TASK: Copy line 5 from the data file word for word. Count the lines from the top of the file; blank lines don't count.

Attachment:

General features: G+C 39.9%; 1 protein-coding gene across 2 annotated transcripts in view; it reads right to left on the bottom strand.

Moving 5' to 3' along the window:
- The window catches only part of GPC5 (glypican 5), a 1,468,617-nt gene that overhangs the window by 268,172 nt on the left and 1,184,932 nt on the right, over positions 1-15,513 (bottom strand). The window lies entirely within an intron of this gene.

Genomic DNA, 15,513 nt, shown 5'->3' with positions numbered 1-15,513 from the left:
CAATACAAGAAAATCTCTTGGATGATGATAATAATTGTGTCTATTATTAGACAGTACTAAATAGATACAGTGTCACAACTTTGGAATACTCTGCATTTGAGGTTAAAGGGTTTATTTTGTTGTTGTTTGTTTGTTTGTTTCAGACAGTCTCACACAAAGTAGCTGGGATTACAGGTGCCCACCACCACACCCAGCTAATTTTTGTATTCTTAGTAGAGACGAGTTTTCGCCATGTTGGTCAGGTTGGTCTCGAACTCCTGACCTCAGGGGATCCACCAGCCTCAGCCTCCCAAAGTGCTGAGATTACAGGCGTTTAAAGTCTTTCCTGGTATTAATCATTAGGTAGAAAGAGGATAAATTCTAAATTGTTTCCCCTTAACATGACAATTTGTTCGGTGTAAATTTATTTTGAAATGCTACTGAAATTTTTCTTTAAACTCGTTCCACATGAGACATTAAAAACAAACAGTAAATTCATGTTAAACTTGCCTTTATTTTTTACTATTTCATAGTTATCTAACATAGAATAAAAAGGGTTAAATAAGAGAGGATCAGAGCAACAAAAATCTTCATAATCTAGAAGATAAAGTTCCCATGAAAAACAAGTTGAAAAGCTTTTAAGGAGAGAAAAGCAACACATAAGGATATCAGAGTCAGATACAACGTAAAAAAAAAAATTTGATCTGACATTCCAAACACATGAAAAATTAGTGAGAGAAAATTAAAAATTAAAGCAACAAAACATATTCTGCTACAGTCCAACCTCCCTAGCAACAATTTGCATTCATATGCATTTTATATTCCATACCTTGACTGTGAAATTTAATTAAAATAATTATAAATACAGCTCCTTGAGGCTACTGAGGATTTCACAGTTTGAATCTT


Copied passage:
CAATACAAGAAAATCTCTTGGATGATGATAATAATTGTGTCTATTATTAGACAGTACTAAATAGATACAGTGTCACAACTTTGGAATACTCTGCATTTGAGGTTAAAGGGTTTATTTTGTTGTTGTTTGTTTGTTTGTTTCAGACAGTCTCACACAAAGTAGCTGGGATTACAGGTGCCCACCACCACACCCAGCTAATTTTTGTATTCTTAGTAGAGACGAGTTTTCGCCATGTTGGTCAGGTTGGTCTCGAACTCCTGACCTCAGGGGATCCACCAGCCTCAGCCTCCCAAAGTGCTGAGATTACAGGCGTTTAAAGTCTTTCCTGGTATTAATCATTAGGTAGAAAGAGGATAAATTCTAAATTGTTTCCCCTTAACATGACAATTTGTTCGGTGTAAATTTATTTTGAAATGCTACTGAAATTTTTCTTTAAACTCGTTCCACATGAGACATTAAAAACAAACAGTAAATTCATGTTAAACTTGCCTTTATTTTTTACTATTTCATAGTTATCTAACATAGAATAAAAAGGGTTAAATAAGAGAGGATCAGAGCAACAAAAATCTTCATAATCTAGAAGATAAAGTTCCCATGAAAAACAAGTTGAAAAGCTTTTAAGGAGAGAAAAGCAACACATAAGGATATCAGAGTCAGATACAACGTAAAAAAAAAAATTTGATCTGACATTCCAAACACATGAAAAATTAGTGAGAGAAAATTAAAAATTAAAGCAACAAAACATATTCTGCTACAGTCCAACCTCCCTAGCAACAATTTGCATTCATATGCATTTTATATTCCATACCTTGACTGTGAAATTTAATTAAAATAATTATAAATACAGCTCCTTGAGGCTACTGAGGATTTCACAGTTTGAATCTT